Despite not even being his most famous speech, I think that Martin Luther King's final speech "I've Have Been to the Mountaintop" is the most amazing example of public speaking ever. The grand...
Despite not even being his most famous speech, I think that Martin Luther King's final speech "I've Have Been to the Mountaintop" is the most amazing example of public speaking ever.
The grand finale of Dr. King's great legacy. A speech given by a man who knew that his days were numbered. A speech given by a man who knew he would not live to see his dream come to fruition. Dr. King discusses the adversity that the Civil Rights movement had already faced and how these challenges were overcome through non violent methods. He challenges America and it's citizens to live up to the ideals of the country.
Somewhere I read of the freedom of assembly. Somewhere I read of the freedom of speech. Somewhere I read of the freedom of press. Somewhere I read that the greatness of America is the right to protest for rights. And so just as I said, we aren't going to let dogs or water hoses turn us around. We aren't going to let any injunction turn us around. We are going on.
The speech ends with Dr. King foreshadowing the possibility of his death, an event which would occur the very next day when MLK was assassinated at his motel in Memphis, Tennessee.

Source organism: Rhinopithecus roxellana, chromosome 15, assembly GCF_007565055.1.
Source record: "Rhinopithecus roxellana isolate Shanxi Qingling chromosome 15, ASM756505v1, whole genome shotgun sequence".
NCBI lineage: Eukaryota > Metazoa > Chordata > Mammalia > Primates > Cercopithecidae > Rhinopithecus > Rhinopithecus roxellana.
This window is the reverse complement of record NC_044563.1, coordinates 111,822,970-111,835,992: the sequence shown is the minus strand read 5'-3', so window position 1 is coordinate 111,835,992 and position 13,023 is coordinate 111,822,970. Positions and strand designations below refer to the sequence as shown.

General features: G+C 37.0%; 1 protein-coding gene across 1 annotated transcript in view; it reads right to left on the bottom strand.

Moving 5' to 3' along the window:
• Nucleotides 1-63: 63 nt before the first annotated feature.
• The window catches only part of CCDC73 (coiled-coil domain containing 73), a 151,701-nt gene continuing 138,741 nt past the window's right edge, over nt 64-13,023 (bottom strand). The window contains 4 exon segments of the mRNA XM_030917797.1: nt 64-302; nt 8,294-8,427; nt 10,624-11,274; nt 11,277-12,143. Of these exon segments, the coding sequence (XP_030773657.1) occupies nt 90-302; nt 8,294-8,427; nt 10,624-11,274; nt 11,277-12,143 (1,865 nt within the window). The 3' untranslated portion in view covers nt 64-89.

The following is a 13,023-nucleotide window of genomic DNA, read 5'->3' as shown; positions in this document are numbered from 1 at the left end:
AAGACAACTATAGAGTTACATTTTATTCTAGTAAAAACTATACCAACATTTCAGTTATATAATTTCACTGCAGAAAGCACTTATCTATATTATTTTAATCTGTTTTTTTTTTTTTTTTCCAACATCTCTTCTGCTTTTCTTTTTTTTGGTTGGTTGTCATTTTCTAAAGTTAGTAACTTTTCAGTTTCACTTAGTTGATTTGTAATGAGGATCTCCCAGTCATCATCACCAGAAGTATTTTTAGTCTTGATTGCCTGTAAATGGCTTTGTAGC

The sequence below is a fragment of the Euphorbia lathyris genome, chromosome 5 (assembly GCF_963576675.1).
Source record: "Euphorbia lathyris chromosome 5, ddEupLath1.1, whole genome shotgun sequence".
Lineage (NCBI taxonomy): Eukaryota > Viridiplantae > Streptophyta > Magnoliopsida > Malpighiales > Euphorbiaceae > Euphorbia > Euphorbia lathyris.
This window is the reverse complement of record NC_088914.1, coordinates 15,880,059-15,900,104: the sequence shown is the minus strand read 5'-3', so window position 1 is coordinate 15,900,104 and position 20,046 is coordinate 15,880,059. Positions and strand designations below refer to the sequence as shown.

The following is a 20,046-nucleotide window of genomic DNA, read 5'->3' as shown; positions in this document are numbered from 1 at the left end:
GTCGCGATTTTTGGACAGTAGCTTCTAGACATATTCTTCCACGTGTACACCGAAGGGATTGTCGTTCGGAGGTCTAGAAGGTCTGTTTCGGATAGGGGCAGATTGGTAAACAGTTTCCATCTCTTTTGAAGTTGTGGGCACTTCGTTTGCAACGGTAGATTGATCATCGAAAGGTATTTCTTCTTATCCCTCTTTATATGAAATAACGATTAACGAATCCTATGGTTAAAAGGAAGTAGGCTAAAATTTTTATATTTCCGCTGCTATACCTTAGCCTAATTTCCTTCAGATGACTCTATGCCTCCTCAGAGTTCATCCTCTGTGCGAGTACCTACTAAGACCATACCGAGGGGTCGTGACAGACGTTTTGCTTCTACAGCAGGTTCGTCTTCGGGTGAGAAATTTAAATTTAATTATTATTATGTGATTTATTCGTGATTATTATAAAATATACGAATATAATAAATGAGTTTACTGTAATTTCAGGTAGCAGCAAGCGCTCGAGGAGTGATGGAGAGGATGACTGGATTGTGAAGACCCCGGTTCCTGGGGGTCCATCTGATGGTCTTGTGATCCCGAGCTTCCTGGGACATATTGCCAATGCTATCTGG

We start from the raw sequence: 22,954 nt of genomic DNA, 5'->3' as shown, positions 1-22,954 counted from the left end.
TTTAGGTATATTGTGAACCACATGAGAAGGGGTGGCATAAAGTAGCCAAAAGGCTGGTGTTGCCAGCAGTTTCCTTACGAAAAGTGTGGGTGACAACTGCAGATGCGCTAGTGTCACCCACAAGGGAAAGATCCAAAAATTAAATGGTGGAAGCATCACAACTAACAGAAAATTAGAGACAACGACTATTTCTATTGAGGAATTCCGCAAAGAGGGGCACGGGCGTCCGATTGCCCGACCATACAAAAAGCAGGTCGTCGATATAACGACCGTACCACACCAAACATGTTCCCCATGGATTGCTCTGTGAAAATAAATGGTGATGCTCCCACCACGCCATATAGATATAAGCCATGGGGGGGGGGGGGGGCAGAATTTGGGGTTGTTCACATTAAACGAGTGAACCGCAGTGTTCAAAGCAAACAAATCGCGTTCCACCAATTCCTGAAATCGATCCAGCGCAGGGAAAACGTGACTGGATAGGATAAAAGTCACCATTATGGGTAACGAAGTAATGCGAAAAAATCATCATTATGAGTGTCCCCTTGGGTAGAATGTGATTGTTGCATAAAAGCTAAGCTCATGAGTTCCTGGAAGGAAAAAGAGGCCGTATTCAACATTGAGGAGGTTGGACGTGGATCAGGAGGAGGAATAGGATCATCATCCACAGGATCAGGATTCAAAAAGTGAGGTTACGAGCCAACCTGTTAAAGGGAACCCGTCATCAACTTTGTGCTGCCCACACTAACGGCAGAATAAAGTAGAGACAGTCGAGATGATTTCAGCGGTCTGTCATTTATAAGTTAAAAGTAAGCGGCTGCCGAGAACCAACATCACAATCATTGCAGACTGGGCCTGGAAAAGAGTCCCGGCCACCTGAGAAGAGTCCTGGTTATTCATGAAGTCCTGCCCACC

Well, I don't know what will happen now. We've got some difficult days ahead. But it really doesn't matter with me now, because I've been to the mountaintop. And I don't mind. Like anybody, I would like to live – a long life; longevity has its place. But I'm not concerned about that now. I just want to do God's will. And He's allowed me to go up to the mountain. And I've looked over. And I've seen the Promised Land. I may not get there with you. But I want you to know tonight, that we, as a people, will get to the Promised Land. So I'm happy, tonight. I'm not worried about anything. I'm not fearing any man. Mine eyes have seen the glory of the coming of the Lord.
So that's my vote. What do you view as the greatest speech in history and why?